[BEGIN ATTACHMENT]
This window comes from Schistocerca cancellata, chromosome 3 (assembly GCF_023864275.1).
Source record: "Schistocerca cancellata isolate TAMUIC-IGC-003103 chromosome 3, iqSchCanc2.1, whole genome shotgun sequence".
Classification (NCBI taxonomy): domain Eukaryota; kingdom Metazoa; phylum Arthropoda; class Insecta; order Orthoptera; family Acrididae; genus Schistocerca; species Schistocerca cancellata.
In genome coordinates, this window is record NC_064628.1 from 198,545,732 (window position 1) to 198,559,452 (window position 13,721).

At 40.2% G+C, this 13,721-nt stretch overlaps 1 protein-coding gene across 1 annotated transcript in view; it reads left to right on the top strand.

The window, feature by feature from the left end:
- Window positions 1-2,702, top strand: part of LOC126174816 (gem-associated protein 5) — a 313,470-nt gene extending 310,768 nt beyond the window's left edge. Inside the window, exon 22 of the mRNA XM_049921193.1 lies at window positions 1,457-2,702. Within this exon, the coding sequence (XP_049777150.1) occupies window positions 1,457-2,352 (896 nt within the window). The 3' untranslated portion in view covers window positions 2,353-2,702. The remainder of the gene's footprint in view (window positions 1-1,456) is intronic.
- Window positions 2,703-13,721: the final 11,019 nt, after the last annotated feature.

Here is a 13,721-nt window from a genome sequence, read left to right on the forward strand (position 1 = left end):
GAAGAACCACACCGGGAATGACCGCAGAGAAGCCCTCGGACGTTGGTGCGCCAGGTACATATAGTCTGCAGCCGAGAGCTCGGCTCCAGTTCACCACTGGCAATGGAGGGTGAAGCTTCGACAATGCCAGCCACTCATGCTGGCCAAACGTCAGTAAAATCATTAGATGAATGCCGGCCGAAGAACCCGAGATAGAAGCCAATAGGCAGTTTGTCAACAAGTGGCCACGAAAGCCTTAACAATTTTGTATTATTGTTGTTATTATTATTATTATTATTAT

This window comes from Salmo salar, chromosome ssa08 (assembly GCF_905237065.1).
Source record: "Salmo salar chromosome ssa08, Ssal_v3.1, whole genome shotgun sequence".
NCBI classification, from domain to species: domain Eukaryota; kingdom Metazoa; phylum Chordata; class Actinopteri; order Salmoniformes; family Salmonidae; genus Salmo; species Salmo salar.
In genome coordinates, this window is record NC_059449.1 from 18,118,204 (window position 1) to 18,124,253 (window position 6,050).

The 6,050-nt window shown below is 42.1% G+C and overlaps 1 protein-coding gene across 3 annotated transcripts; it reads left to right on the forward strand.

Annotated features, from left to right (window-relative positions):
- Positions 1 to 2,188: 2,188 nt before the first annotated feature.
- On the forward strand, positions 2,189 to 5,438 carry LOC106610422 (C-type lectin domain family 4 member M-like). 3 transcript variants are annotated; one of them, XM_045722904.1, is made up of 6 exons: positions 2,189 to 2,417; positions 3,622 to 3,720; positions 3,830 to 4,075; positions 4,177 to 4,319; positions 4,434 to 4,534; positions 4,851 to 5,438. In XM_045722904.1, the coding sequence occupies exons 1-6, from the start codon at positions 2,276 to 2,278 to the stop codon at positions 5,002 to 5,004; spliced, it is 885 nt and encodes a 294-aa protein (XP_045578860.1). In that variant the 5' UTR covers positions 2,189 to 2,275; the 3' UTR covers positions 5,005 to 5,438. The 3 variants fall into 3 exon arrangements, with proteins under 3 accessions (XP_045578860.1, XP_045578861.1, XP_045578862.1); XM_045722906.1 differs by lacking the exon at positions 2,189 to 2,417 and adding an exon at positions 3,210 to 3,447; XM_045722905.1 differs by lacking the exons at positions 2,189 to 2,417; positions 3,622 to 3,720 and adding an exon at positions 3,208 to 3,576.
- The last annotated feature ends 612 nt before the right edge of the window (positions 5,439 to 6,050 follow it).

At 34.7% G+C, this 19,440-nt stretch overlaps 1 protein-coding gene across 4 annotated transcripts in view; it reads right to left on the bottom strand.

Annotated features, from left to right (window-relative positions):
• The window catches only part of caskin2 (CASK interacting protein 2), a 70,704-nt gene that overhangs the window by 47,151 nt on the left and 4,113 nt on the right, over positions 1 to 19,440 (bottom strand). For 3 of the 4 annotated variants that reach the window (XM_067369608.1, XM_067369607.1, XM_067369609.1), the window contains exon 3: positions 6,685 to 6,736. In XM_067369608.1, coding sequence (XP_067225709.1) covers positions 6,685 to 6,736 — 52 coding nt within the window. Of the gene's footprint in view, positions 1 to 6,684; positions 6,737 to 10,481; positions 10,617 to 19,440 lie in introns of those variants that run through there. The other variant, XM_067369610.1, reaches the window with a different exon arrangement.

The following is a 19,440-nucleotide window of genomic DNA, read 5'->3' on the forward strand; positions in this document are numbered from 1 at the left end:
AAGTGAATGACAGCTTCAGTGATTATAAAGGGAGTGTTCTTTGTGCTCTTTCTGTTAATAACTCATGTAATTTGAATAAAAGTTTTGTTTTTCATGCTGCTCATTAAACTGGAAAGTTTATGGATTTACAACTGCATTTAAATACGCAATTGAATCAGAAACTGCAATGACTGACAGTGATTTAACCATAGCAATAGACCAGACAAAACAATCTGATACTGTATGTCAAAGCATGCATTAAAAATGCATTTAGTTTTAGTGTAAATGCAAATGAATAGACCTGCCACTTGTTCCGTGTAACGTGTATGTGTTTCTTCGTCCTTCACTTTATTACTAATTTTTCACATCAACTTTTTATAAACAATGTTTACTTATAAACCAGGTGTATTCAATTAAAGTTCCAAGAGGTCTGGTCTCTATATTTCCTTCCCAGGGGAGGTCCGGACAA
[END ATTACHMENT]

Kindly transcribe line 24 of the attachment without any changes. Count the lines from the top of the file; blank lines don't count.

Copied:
AAGTGAATGACAGCTTCAGTGATTATAAAGGGAGTGTTCTTTGTGCTCTTTCTGTTAATAACTCATGTAATTTGAATAAAAGTTTTGTTTTTCATGCTGCTCATTAAACTGGAAAGTTTATGGATTTACAACTGCATTTAAATACGCAATTGAATCAGAAACTGCAATGACTGACAGTGATTTAACCATAGCAATAGACCAGACAAAACAATCTGATACTGTATGTCAAAGCATGCATTAAAAATGCATTTAGTTTTAGTGTAAATGCAAATGAATAGACCTGCCACTTGTTCCGTGTAACGTGTATGTGTTTCTTCGTCCTTCACTTTATTACTAATTTTTCACATCAACTTTTTATAAACAATGTTTACTTATAAACCAGGTGTATTCAATTAAAGTTCCAAGAGGTCTGGTCTCTATATTTCCTTCCCAGGGGAGGTCCGGACAA